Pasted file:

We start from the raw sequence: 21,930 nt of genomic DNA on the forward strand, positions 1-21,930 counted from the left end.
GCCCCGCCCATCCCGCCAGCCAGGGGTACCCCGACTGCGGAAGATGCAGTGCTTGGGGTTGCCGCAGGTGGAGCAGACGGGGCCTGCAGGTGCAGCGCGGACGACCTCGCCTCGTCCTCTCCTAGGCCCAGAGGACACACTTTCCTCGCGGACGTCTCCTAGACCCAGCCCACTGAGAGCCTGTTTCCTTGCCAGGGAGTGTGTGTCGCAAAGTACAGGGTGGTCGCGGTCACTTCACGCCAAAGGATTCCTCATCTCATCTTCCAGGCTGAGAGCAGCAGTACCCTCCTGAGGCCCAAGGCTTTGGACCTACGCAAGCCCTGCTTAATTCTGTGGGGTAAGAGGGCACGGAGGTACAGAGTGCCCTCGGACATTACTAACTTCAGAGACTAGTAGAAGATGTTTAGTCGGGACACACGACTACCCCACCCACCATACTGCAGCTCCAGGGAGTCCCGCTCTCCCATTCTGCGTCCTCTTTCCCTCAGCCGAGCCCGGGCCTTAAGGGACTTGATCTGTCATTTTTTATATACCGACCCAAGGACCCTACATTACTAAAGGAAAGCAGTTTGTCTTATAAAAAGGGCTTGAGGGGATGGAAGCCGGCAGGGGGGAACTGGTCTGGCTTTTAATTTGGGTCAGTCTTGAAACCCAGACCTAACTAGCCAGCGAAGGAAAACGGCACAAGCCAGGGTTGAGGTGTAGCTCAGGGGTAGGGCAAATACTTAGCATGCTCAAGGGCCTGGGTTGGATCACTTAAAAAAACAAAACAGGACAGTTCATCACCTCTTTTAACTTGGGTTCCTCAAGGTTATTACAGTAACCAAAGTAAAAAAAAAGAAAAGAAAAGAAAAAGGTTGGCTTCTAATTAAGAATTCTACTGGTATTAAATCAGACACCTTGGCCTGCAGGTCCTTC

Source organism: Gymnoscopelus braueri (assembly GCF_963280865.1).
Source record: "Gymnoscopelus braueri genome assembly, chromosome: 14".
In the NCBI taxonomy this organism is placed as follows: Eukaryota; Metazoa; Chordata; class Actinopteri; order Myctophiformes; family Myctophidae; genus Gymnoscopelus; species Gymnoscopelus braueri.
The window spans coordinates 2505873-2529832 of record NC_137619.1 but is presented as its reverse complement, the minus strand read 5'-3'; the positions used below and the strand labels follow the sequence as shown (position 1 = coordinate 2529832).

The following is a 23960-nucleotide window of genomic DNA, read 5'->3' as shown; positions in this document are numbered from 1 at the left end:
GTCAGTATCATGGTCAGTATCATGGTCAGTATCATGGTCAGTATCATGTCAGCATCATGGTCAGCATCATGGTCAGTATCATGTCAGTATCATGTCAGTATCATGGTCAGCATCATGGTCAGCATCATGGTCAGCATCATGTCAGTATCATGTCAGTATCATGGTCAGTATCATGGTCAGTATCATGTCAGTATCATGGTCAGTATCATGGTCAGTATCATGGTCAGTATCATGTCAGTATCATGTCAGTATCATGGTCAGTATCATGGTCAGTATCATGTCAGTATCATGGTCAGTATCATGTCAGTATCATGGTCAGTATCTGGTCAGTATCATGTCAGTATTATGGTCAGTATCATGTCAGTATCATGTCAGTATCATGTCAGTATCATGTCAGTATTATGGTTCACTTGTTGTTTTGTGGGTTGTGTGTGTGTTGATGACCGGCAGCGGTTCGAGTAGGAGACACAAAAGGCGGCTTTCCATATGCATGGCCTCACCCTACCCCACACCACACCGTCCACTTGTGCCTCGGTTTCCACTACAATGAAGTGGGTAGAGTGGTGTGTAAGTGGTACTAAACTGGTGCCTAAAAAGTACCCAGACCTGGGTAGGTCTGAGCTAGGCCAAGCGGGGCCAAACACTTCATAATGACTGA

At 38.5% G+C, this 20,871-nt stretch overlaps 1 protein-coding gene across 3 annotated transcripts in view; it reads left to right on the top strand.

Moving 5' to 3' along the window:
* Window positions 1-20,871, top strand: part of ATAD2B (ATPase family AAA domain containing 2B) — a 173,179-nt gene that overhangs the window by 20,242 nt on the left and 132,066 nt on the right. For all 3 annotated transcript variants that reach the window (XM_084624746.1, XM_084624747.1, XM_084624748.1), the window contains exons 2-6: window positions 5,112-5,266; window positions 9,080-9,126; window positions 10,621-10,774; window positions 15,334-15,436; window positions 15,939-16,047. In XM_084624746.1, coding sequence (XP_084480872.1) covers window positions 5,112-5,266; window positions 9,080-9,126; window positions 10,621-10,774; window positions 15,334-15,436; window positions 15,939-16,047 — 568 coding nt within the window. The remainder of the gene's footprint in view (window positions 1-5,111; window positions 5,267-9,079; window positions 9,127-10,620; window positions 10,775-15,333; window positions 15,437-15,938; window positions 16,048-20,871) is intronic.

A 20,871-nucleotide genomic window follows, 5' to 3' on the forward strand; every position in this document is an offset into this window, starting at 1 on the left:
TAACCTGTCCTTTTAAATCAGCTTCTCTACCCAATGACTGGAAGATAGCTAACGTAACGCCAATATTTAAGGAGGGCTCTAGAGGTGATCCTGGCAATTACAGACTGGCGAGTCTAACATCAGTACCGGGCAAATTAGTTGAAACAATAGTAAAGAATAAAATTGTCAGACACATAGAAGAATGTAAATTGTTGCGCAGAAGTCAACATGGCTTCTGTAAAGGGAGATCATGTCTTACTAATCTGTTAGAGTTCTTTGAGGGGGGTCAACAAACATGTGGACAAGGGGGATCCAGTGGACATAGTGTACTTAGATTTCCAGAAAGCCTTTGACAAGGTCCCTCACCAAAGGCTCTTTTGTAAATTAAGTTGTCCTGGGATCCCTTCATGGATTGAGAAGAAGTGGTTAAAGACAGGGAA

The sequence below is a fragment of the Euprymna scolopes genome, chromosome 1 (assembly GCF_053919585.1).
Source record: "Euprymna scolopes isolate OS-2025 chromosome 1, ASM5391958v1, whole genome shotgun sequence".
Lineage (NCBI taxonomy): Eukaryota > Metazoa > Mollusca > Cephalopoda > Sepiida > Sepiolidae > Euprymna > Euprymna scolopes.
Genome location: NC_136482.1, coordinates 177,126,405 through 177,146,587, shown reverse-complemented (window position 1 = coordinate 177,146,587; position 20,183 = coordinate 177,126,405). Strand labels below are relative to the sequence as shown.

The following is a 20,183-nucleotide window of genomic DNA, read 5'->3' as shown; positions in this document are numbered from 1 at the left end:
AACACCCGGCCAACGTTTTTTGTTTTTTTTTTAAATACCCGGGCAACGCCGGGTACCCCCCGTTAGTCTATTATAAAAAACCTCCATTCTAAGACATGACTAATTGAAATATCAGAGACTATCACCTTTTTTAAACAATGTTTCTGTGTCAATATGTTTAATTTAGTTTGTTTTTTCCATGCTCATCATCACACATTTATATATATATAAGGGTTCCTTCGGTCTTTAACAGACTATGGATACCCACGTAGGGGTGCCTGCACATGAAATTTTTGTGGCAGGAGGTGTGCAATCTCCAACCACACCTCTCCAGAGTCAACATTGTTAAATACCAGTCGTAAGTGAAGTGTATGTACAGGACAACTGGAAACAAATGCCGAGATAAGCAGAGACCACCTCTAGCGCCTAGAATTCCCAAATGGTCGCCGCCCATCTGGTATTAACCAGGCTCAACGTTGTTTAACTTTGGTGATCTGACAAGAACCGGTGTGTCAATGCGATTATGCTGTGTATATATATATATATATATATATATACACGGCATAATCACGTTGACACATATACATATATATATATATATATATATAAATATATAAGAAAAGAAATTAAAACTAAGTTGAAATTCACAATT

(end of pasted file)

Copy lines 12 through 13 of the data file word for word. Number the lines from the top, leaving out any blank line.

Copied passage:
A 20,871-nucleotide genomic window follows, 5' to 3' on the forward strand; every position in this document is an offset into this window, starting at 1 on the left:
TAACCTGTCCTTTTAAATCAGCTTCTCTACCCAATGACTGGAAGATAGCTAACGTAACGCCAATATTTAAGGAGGGCTCTAGAGGTGATCCTGGCAATTACAGACTGGCGAGTCTAACATCAGTACCGGGCAAATTAGTTGAAACAATAGTAAAGAATAAAATTGTCAGACACATAGAAGAATGTAAATTGTTGCGCAGAAGTCAACATGGCTTCTGTAAAGGGAGATCATGTCTTACTAATCTGTTAGAGTTCTTTGAGGGGGGTCAACAAACATGTGGACAAGGGGGATCCAGTGGACATAGTGTACTTAGATTTCCAGAAAGCCTTTGACAAGGTCCCTCACCAAAGGCTCTTTTGTAAATTAAGTTGTCCTGGGATCCCTTCATGGATTGAGAAGAAGTGGTTAAAGACAGGGAA